Like so many other families, they had to decide whether to rebuild (including the high cost of raising the structure above flood level), or sell and leave the bosom of the Jewish community.
They stayed. But “now we’ve bought a house that represents a financial stretch, which means we’ll have to reassess whether we can afford to send our children to Jewish day schools,” she says.
The upshot: Their old house is on the market, along with other houses on the block, but with no buyers in sight.
‘Focused on the sustainability of a strong and vibrant Jewish life’
From bake sales to auctions to Jewish federations across the country mounting Harvey campaigns, fundraising has taken many creative turns. A notable contribution was the unprecedented gift of $1 million from the State of Israel.
“I really was astonished,” says Gilad Katz, Israel’s consul general for the Southwest United States, who requested the support. “We described the devastation and hoped for a donation, but never expected this kind of sum.”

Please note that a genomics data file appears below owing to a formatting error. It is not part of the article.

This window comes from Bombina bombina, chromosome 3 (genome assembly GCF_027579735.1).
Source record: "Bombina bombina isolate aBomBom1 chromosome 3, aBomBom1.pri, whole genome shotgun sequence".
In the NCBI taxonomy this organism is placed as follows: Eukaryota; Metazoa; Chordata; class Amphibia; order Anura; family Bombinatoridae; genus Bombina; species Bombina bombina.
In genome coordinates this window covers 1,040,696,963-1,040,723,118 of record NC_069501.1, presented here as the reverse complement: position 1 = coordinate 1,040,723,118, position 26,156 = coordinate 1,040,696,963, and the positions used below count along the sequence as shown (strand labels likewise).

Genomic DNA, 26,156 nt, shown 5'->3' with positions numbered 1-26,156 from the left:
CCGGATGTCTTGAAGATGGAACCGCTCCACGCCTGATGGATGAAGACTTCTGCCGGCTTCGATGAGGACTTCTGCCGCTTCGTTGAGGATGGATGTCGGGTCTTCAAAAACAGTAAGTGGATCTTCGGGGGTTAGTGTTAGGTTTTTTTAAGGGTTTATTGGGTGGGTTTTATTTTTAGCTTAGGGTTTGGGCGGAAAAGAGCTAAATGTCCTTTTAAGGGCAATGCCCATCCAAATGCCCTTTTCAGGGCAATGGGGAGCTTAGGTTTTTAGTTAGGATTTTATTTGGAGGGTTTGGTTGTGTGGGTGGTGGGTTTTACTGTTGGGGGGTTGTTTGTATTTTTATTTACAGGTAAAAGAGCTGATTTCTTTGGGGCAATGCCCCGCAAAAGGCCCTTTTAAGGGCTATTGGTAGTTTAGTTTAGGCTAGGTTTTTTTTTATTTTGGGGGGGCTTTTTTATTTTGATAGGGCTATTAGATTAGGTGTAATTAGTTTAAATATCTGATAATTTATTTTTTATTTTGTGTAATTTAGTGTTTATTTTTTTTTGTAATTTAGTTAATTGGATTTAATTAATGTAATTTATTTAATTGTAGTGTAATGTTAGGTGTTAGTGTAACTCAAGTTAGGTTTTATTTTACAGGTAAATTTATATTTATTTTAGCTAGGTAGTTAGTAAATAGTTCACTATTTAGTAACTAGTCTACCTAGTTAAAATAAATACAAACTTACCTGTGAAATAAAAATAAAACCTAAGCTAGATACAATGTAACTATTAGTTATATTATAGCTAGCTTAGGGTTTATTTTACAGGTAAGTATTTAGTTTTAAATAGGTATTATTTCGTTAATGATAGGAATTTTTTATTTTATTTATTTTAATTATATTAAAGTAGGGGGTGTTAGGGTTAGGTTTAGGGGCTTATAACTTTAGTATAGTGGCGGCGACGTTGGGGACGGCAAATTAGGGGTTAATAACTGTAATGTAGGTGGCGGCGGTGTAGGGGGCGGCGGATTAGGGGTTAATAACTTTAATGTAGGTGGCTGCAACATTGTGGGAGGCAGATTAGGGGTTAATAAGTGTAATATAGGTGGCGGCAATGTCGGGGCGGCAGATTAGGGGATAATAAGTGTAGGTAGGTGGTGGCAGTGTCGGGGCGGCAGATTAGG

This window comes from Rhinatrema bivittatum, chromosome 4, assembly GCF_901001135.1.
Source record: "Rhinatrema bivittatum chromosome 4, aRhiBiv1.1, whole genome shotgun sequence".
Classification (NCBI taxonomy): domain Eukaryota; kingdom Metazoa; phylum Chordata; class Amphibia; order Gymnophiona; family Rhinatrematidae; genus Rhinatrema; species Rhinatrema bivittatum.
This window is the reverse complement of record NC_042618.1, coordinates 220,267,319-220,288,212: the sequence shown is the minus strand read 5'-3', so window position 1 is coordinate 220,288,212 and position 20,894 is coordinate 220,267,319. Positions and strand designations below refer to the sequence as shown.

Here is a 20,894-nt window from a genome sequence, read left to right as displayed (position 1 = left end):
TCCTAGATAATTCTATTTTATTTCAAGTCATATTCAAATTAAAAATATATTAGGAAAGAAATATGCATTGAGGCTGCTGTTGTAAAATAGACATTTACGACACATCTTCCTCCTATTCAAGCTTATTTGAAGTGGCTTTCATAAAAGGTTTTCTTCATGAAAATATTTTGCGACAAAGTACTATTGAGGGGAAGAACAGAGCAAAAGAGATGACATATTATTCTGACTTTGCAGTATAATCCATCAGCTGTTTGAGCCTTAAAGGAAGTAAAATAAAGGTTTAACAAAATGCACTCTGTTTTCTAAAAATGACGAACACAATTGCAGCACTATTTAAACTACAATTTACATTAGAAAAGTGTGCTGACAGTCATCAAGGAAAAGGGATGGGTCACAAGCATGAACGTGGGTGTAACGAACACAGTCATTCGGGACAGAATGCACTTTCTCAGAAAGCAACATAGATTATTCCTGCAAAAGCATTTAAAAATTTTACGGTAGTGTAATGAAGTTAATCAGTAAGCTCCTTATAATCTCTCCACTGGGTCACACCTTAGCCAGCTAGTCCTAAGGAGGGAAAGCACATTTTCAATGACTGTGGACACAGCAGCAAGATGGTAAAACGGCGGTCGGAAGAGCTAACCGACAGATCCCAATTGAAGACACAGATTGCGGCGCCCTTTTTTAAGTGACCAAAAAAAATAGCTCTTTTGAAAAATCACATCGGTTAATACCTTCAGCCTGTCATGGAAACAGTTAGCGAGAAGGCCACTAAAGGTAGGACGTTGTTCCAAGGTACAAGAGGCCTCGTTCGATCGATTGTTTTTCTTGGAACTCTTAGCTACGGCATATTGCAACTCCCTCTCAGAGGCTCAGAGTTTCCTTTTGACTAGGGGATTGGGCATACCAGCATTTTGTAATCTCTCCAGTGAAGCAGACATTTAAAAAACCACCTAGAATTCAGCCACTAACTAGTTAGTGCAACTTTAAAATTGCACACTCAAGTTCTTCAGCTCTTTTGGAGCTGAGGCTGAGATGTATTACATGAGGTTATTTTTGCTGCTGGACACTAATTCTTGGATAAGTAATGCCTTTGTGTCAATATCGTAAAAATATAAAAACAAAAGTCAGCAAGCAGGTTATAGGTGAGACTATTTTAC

It’s believed to be the first time that a gift of this magnitude has been given in money, not in rescue services, he adds. “And the donations are usually the other way around — from America to Israel. But this gift from the citizens of Israel is powerful proof that the solidarity between us goes both ways.”
For the last year, healing the community has been the driving force for Joe Kaplan, a private equity investor focused on “who, what, and how we can help.” Spearheading a fundraising campaign that has brought in $22.4 million to date, Kaplan and his team assist with everything from providing grants to rebuilding homes, to hiring extra case workers for the Jewish Family Service, which administers much of the aid and works with victims to get insurance and government benefits. Several million dollars more are still needed for both institutional and residential rebuilding.
“After a year, much of the need remains,” says Kaplan. “But it’s easy to fall off people’s radar screens.”
After holding services in its social hall this year, United Orthodox Synagogues of Houston is beginning an estimated two-year project: rebuilding its sanctuary on higher ground.
Besides its homes and institutions, the community’s sense of security has been badly shaken; born in its place is a newfound sense of the “R” word: resiliency, a word that’s found its way into the communal conversation.